Two Birth Control Pioneers
Over the past few months, I’ve been working on the upcoming edition of Generations magazine, which will soon go to press. The theme of the issue is “Social Justice,” and without doubt it’s going to be one of our best ever. There will be orphans running away from the Hebrew Orphan Asylum and feminists clashing with male charity leaders in the 1890s, Communists sponsoring illegal “mixed race dancing” in the 1930s, rabbis and ordinary citizens taking a stand for civil rights in the 1960s. And (as always) much more.
For this blog post, I thought I’d highlight the career of Dr. Bessie Moses (1893-1965), who is featured in an article about ten Baltimoreans who stood up for social justice in the 20th century. Committed to women’s health care from an early age, she became the first female obstetrical intern at Johns Hopkins. In 1927, she and a few other doctors from Hopkins founded Maryland’s first birth control clinic, the Bureau for Contraceptive Advice (in the 1940s it became Planned Parenthood of Maryland). She was the clinic’s medical director, a post she held until 1956.
When the clinic opened, many of its activities were actually illegal according to the Comstock Law, which restricted the dissemination of contraceptives and birth control information. The clinic stayed on the right side of the law by positioning itself as a research institute—and it took its research mandate seriously, conducting important studies on birth control methods such as diaphragms and condoms. It also provided desperately-needed care to women who had nowhere else to turn. As a rigorous scientist and compassionate physician, Moses guided both the research and patient care components.
To avoid controversy that might lead to the clinic’s demise, it served only married women, mostly poor and working-class mothers who already had large families and couldn’t afford another mouth to feed. But Moses didn’t shy away from controversy on a personal level—she became a strong advocate for legalizing birth control, speaking out publicly and testifying at Congressional hearings for repeal of the Comstock Law. (In 1936, a federal court ruled that the Comstock Law did not apply to doctors providing contraception to patients.) Her clinic served blacks as well as whites, although on segregated days, as local custom demanded. In 1938 Moses founded the Northwest Maternal Health Center to serve black patients, the first women’s health clinic in the nation staffed by African American physicians.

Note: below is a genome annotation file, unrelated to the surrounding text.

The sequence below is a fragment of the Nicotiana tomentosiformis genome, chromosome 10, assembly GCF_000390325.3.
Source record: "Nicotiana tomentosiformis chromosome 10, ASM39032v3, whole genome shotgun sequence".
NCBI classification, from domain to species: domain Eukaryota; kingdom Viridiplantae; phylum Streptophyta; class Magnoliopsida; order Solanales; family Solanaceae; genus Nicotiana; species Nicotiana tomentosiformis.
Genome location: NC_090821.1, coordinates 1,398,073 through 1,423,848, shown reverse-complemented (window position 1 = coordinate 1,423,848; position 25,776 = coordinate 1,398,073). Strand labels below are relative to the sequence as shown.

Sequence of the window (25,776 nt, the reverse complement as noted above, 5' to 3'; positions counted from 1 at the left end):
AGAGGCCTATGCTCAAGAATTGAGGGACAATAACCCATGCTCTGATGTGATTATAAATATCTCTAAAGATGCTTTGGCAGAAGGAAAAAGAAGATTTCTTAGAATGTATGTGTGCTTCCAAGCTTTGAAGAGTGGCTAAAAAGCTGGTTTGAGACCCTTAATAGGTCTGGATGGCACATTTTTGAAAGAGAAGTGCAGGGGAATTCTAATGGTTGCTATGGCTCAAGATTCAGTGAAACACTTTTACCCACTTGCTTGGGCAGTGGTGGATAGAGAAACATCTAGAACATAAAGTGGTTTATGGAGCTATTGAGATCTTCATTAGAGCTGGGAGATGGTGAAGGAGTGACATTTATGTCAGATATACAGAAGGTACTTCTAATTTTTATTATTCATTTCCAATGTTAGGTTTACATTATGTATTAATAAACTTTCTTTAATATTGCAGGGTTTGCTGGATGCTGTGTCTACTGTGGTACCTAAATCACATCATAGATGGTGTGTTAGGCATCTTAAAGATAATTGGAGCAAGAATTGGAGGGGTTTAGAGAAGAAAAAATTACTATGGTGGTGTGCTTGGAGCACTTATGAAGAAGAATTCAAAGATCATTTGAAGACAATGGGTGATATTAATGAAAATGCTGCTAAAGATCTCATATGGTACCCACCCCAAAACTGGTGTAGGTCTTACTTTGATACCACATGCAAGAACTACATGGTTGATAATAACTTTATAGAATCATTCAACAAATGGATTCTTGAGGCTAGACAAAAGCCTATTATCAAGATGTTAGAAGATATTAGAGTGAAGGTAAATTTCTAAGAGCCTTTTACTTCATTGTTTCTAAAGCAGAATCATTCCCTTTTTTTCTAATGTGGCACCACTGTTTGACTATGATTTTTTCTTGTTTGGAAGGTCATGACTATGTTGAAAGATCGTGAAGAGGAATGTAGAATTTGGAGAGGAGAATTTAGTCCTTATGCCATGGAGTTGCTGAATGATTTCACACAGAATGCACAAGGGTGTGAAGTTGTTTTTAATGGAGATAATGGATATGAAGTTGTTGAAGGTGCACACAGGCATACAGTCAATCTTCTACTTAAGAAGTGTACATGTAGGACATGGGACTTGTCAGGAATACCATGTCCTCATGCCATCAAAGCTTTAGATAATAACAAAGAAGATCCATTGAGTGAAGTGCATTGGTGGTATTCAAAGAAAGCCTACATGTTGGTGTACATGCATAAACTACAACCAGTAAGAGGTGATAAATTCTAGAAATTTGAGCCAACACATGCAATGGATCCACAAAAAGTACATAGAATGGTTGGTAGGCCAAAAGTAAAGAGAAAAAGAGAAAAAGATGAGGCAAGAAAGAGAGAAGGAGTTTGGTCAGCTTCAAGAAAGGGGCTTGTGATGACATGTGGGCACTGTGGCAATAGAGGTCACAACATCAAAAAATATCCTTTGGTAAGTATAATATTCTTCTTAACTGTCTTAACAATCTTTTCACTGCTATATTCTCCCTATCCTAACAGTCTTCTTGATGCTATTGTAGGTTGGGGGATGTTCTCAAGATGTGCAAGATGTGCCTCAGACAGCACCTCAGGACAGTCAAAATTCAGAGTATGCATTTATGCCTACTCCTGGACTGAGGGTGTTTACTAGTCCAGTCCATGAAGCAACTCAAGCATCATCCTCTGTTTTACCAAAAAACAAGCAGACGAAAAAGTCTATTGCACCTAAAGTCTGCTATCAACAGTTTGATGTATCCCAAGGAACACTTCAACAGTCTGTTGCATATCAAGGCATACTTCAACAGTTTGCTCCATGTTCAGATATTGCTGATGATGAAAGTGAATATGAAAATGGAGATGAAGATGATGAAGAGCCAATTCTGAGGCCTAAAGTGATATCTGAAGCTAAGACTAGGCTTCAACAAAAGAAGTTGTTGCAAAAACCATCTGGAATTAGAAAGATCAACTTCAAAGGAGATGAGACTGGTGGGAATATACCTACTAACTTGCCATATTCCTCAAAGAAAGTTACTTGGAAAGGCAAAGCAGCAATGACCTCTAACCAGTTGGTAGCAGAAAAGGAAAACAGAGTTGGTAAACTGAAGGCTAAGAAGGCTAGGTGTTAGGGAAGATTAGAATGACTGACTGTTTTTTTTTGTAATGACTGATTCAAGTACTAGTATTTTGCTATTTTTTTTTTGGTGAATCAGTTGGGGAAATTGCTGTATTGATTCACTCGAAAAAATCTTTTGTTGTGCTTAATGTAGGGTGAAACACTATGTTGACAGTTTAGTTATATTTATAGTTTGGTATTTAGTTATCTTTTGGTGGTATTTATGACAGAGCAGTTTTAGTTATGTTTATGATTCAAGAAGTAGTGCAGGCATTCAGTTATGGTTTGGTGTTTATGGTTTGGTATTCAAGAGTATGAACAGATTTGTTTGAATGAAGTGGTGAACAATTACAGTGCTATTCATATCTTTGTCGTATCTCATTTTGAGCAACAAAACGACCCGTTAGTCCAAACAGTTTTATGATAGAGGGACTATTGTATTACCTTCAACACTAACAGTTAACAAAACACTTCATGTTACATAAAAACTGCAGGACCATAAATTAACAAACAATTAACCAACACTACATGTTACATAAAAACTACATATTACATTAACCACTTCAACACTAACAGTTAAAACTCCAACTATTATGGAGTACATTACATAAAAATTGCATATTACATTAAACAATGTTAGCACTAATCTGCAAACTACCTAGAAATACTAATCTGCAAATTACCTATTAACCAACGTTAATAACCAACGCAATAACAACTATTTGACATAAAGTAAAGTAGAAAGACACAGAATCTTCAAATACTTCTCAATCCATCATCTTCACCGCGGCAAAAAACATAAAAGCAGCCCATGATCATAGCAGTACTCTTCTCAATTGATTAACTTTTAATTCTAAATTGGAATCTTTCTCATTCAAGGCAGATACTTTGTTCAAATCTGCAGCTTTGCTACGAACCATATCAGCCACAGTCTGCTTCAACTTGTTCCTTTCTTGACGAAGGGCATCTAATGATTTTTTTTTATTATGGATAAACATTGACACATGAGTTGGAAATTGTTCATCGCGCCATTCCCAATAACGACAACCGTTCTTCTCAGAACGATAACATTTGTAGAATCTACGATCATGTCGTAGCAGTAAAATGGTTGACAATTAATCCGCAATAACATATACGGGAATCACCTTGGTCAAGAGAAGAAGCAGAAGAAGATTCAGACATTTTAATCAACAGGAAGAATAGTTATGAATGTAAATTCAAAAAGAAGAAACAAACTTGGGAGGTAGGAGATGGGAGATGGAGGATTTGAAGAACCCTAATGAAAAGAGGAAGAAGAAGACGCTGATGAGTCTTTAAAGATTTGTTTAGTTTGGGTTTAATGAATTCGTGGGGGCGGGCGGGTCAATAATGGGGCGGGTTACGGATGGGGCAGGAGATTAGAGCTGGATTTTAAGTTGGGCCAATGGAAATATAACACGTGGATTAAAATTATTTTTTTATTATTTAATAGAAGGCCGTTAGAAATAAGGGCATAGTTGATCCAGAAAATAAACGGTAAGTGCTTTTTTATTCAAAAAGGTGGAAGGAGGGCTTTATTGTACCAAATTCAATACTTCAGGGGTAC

Moses mentored another Baltimorean who became a nationally-known birth control pioneer, and since he didn’t make it into Generations, I’m glad to have an opportunity to mention him. Dr. Alan F. Guttmacher (1898-1974) was the son of Baltimore Hebrew Congregation Rabbi Adolph Guttmacher and his wife Laura, a feminist, social worker, and leader of local Jewish women’s groups in the early 20th century. He joined the birth control movement as an intern at Hopkins in the 1920s, “after witnessing a woman die from a botched abortion,” according to a profile on the Alan Guttmacher Institute website (more on that later). He became involved in Moses’s clinic, while also teaching at Hopkins and becoming chief of obstetrics and gynecology at Sinai Hospital. In 1952 he moved to New York and held a similar position at Mt. Sinai Hospital.
At age 64, Guttmacher retired from medical practice to become president of the national Planned Parenthood organization. The 1960s were a time of great change in the arena of reproductive rights, and Guttmacher was in the middle of it all, as perhaps the most visible advocate for expanding the availability of birth control and legalizing abortion. “No woman is completely free unless she is wholly capable of controlling her fertility, and … no baby receives its full birthright unless it is born gleefully wanted by its parents,” he stated.
In 1968, Planned Parenthood created the Center for Family Planning Program Development, which became the nation’s leading institute for research, education, and policy analysis related to reproductive health. After Guttmacher’s death, the institute was renamed in his honor.